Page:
How to live trap and remove a problem porcupine in New Jersey | Porcupine
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How to live trap and remove a problem porcupine
You can live trap a porcupine using a wire cage trap or wooden box trap with minimum dimensions of 10-inches x 12-inches x 32-inches. Set the trap at the base of a large tree near the damage site.
Note that you may encounter a mother and baby porcupine together any time of year. Porcupine young may nurse for up to four months, and while some may disperse as early as five months. Others may remain with their mother for an entire year.
Porcupines seek out salt to fill natural deficiencies in their diet. If you are attempting to trap a porcupine, try setting a trap with a salty bait.
Some bait options include:
- Saltwater soaked wood or leather
- Veggie scraps such as pumpkin, carrot, or turnip
- Salt mixed with cooking oil
Make sure to check the trap at least twice per day, and more frequently if possible.
- A trapped animal typically becomes stressed very quickly.
- They quickly become weak and dehydrated without food or water.
- If outdoors, the animal may be exposed to extreme heat or cold, and weather
- Try to set outdoor traps on days with mild weather, and set a wooden board on top of the trap to prevent excess heat exposure. The board will also offer some protection from the rain should the weather turn.
Remember that while you may be setting a trap for a porcupine, you may, in fact, trap other animals as well. Use caution in releasing any accidental-catches. If the wild animal you catch appears sick or injured, call your local wildlife department, a veterinarian, or wildlife rehabilitator to advise.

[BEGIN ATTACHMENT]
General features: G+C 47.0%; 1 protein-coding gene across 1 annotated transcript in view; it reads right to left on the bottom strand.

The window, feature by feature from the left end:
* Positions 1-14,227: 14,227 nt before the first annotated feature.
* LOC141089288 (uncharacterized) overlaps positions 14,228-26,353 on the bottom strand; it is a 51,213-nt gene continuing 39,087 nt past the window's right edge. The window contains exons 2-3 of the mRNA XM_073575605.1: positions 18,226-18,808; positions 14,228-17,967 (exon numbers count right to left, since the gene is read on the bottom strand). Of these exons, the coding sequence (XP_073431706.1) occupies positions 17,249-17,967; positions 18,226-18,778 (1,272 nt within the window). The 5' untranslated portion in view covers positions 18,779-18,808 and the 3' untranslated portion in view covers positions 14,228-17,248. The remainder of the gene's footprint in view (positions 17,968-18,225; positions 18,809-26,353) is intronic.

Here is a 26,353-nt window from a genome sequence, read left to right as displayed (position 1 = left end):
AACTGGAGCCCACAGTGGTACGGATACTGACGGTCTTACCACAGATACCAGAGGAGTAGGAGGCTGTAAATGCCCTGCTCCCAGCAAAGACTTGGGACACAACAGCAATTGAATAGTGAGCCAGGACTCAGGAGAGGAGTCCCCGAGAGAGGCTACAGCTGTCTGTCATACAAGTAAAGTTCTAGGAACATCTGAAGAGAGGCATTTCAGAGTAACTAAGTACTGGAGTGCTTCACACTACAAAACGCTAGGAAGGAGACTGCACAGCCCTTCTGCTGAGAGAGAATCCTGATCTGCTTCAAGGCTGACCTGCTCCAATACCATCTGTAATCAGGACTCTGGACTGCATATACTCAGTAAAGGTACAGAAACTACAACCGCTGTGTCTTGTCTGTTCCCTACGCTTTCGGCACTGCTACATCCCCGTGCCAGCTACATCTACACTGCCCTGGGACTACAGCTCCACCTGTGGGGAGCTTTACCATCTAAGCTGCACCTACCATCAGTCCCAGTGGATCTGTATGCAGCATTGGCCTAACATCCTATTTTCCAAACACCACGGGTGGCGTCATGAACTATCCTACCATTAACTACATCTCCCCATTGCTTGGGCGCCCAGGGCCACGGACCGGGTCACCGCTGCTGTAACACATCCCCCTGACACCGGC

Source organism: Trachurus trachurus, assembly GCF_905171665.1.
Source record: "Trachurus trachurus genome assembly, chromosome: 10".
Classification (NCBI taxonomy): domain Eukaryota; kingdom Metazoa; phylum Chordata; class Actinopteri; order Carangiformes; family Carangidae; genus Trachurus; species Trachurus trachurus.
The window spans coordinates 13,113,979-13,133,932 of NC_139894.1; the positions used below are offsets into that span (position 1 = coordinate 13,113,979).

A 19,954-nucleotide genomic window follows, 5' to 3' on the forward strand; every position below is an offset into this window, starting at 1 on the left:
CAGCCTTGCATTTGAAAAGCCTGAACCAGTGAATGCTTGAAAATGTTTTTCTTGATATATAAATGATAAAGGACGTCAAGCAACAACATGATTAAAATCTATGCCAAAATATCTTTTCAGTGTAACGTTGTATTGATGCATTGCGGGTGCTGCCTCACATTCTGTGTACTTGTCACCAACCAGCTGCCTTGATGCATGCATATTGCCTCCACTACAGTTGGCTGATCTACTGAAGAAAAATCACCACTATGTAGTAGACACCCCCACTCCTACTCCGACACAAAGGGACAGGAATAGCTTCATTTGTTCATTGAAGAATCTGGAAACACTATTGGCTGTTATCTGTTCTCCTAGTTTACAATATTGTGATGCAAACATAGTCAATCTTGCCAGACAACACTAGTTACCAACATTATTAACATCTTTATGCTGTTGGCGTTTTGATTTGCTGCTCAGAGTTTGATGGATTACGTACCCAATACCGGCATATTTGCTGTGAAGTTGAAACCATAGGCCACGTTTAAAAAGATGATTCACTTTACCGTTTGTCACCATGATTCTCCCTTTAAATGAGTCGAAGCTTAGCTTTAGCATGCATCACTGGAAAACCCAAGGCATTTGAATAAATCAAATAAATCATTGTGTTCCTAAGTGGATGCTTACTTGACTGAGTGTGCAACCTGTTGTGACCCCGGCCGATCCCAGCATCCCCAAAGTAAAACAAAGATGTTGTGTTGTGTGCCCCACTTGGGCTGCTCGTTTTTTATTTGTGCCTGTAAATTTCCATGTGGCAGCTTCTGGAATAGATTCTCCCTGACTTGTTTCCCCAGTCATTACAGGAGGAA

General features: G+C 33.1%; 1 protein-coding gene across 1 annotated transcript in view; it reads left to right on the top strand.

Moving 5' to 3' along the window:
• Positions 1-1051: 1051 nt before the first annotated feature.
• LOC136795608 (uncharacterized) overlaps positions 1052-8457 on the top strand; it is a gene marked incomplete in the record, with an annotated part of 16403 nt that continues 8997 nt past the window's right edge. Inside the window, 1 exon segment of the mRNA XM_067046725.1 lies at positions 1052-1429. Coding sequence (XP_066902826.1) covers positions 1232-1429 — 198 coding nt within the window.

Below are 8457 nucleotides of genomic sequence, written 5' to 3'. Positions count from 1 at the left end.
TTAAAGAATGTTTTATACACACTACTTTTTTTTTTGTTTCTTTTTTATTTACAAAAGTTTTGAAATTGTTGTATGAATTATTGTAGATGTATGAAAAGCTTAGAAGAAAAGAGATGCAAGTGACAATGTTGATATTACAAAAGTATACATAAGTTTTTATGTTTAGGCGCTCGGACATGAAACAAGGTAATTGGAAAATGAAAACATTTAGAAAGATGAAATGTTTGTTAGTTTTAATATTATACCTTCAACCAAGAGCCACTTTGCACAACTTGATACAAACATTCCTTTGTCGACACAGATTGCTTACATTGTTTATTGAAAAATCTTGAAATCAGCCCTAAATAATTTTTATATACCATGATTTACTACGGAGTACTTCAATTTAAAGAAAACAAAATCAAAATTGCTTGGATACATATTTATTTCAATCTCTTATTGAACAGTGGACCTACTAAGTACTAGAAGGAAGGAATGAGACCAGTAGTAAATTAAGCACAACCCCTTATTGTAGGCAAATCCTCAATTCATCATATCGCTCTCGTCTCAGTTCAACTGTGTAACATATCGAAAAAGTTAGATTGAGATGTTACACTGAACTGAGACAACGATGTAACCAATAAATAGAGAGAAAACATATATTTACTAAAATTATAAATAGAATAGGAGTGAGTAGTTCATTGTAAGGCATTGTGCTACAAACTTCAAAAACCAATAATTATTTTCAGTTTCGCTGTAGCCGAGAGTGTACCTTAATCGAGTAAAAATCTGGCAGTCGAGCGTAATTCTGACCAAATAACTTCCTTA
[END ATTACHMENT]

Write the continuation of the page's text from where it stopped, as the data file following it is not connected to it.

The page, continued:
Additionally, before releasing a captured porcupine, call your local wildlife department to see if you are allowed to translocate. Otherwise, release on a property and make the proper changes, like creating exclusions around sheds and decks to prevent the porcupine from returning.
Remember that relocating a porcupine beyond the area it was found may not be legal in your area. Check local regulations before attempting this.
Before you try to trap a porcupine, take proper precautions. Porcupine quills are sharp, and professionals often wear thick kevlar gloves while handling porcupines, even if the porcupines are injured or ill. Do not try to handle porcupines.
If you or your pet get stuck with quills, call your doctor or veterinarian. While it is rare, porcupines can contract rabies, so report any bites or scratches immediately.
Laws and regulations to be aware of
While we attempt to provide guidance about state and federal regulations pertaining to specific species and control techniques, we do not provide information about local jurisdictions (city, town, county, etc.) where regulations may be more restrictive, especially as it applies to discharge of firearms, transport of animals or use of trapping equipment. Contact your local city or county government to inquire further. No guarantee is made that information (or lack of information) associated with a species or control technique is completely accurate or current. You should become familiar with federal, state and local laws before beginning any wildlife control activities.